If you've seen Jaws, then you know the basics about the sinking of the USS Indianapolis. Considered one of the most grievous disasters in the history of the American Navy, it saw the sinking of a US heavy cruiser towards the end of WWII and the gruesome loss of a majority of its crew. If the attack had been carried out just a few days earlier, the crew might not have been able to deliver the first working atomic bomb.
They weren't just killed when their ship sunk, however. No, their fate was dragged out for days. Some were attacked (and eaten) by sharks, some drowned in the endless waters of the Pacific, others died of thirst, and some succumbed to wounds sustained during the initial sinking of their ship.
The tragedy has been mentioned multiple times in films, but it has never really been done justice. The entire saga leading up to Japan's surrender is filled with death, heartbreak, and misery. For some, the entirety of that was felt in a small patch of water in the Pacific Ocean.
The Ship Delivered The First Operational Atomic Bomb
On July 26th, 1945, the Indianapolis completed its mission: delivering the first operational atomic bomb to the island of Tinian. It was, in fact, the same bomb that would be dropped on Hiroshima just days later.
After making the delivery, the Indianapolis was ordered to join the USS Idaho in the Philippines in preparation for an invasion of the Japanese mainland. On its own, the Indianapolis departed for its new destination at 17 knots. That night, however, she would find her journey come to abrupt and violent halt.
It Was Torpedoed By A Japanese Submarine
Just after midnight on July 30th, 1945, a Japanese submarine hit the Indianapolis with two torpedoes. The resulting explosion split the ship, leading it to sink in just 12 minutes. Soon after, the order came to abandon ship, but it was too late for some.
300 men were trapped inside when the ship went down, never to emerge again. Another 900 went into the water, where an arguably worse fate awaited them.
The 900 Initial Survivors Were In Trouble From The Start
As the Indianapolis was destroyed, the resulting chaos led to many injuries and a lack of proper equipment for survivors. Many men didn't have time to get life jackets, which meant that they were constantly fighting to stay afloat. The ones who did have life jackets simply bobbed in the water helplessly.
Other sailors were injured, suffering gashes or broken bones with no way to properly treat their wounds. To make matters worse, almost everyone was covered in the fuel that had seeped out of the wreckage of the ship. Some men died in each other's arms.
The Ship Sent Out Distress Signals, But They Were Ignored
Even as the ship exploded and sank, brave souls aboard the Indianapolis sent out SOS signals until they were unable to do so. For unknown reasons, those SOS signals were received by the Navy but not taken seriously.
When the ship failed to arrive on time to her destination, no one grew suspicious. No search parties were sent out to look for the ship or its survivors.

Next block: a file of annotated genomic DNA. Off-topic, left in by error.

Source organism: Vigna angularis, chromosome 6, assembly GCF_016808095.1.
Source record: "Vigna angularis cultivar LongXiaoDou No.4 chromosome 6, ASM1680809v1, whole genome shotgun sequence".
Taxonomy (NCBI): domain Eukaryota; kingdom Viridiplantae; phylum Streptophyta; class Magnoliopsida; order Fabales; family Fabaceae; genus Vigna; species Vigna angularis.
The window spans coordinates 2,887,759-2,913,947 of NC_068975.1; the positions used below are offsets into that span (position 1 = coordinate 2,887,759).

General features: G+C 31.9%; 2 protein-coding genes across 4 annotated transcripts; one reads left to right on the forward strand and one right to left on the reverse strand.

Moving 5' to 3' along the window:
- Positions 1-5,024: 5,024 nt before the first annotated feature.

The First Morning, The Sharks Came
With all the activity from the night before, it's no surprise that sharks came to investigate by the time the sun was up. The survivors tried to stay together as they bobbed in the water, but eventually someone would break away and float off, carried by the currents.
Once someone was alone, the sharks would attack. It was reported that everyone could hear the screams before a body was pulled under. Only the life vest popped back up. These attacks went on for days.
The Sharks Fed On Dead Bodies
While the survivors were definitely terrorized by the sharks, the dead bodies that would float up from the wreck of the Indianapolis gave the men some stay of execution. The sharks were just as happy to feed on corpses, and they were less trouble.
Unfotunately, it wasn't enough to save many in the long run. The sharks were in a feeding frenzy, and there were only so many bodies. The survivors endured days of shark attacks.
The Sharks Played Mindgames
The sharks were constantly attacking the survivors of the Indianapolis, but sometimes they psyched out their victims. The survivors could see dozens of fins in the water. Apparently, the sharks would bump up against the sailors from time to time, but not necessarily attack.
Once lulled into a false sense of security, however, they did attack, and pulled their victims down into the depths of the sea. With each attack, more blood spilled in the water leading to even more bloodlust from the sharks.
The Survivors Made A Makeshift Raft
On the third day, several survivors found crates floating nearby and lashed them together. Though one would think they'd climb aboard this as a raft, they actually used it as a way to dry out their life jackets.
They'd wring them out, throw them on top of the raft, and put them back on when they were dry. This allowed more men to stay afloat for longer. Luckily, the men also found some partially rotten potatoes in the crates, which they carefully rationed to sustain themselves.